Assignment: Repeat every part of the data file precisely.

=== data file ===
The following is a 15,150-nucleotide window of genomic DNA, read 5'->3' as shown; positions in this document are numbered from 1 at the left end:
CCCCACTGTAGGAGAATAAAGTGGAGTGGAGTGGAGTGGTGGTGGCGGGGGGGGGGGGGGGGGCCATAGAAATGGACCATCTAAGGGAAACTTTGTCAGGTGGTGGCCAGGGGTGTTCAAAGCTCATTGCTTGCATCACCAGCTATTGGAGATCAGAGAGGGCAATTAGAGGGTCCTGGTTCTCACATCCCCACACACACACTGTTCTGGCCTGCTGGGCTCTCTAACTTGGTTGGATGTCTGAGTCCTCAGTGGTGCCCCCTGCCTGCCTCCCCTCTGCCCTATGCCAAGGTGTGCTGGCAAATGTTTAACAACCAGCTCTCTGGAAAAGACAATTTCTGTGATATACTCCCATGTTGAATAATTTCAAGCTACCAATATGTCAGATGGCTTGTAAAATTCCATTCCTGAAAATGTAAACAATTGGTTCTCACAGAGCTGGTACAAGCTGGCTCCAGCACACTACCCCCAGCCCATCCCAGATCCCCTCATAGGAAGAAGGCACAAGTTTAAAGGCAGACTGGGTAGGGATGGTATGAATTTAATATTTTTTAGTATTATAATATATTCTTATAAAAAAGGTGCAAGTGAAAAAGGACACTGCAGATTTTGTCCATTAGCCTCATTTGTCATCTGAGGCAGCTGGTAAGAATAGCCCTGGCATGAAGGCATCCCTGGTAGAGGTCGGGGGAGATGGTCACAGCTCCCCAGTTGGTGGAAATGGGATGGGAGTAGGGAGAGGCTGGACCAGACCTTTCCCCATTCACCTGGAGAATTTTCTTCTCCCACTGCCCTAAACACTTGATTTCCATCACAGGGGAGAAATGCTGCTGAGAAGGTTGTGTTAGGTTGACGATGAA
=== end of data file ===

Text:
The following is a 15,150-nucleotide window of genomic DNA, read 5'->3' as shown; positions in this document are numbered from 1 at the left end:
CCCCACTGTAGGAGAATAAAGTGGAGTGGAGTGGAGTGGTGGTGGCGGGGGGGGGGGGGGGGGCCATAGAAATGGACCATCTAAGGGAAACTTTGTCAGGTGGTGGCCAGGGGTGTTCAAAGCTCATTGCTTGCATCACCAGCTATTGGAGATCAGAGAGGGCAATTAGAGGGTCCTGGTTCTCACATCCCCACACACACACTGTTCTGGCCTGCTGGGCTCTCTAACTTGGTTGGATGTCTGAGTCCTCAGTGGTGCCCCCTGCCTGCCTCCCCTCTGCCCTATGCCAAGGTGTGCTGGCAAATGTTTAACAACCAGCTCTCTGGAAAAGACAATTTCTGTGATATACTCCCATGTTGAATAATTTCAAGCTACCAATATGTCAGATGGCTTGTAAAATTCCATTCCTGAAAATGTAAACAATTGGTTCTCACAGAGCTGGTACAAGCTGGCTCCAGCACACTACCCCCAGCCCATCCCAGATCCCCTCATAGGAAGAAGGCACAAGTTTAAAGGCAGACTGGGTAGGGATGGTATGAATTTAATATTTTTTAGTATTATAATATATTCTTATAAAAAAGGTGCAAGTGAAAAAGGACACTGCAGATTTTGTCCATTAGCCTCATTTGTCATCTGAGGCAGCTGGTAAGAATAGCCCTGGCATGAAGGCATCCCTGGTAGAGGTCGGGGGAGATGGTCACAGCTCCCCAGTTGGTGGAAATGGGATGGGAGTAGGGAGAGGCTGGACCAGACCTTTCCCCATTCACCTGGAGAATTTTCTTCTCCCACTGCCCTAAACACTTGATTTCCATCACAGGGGAGAAATGCTGCTGAGAAGGTTGTGTTAGGTTGACGATGAA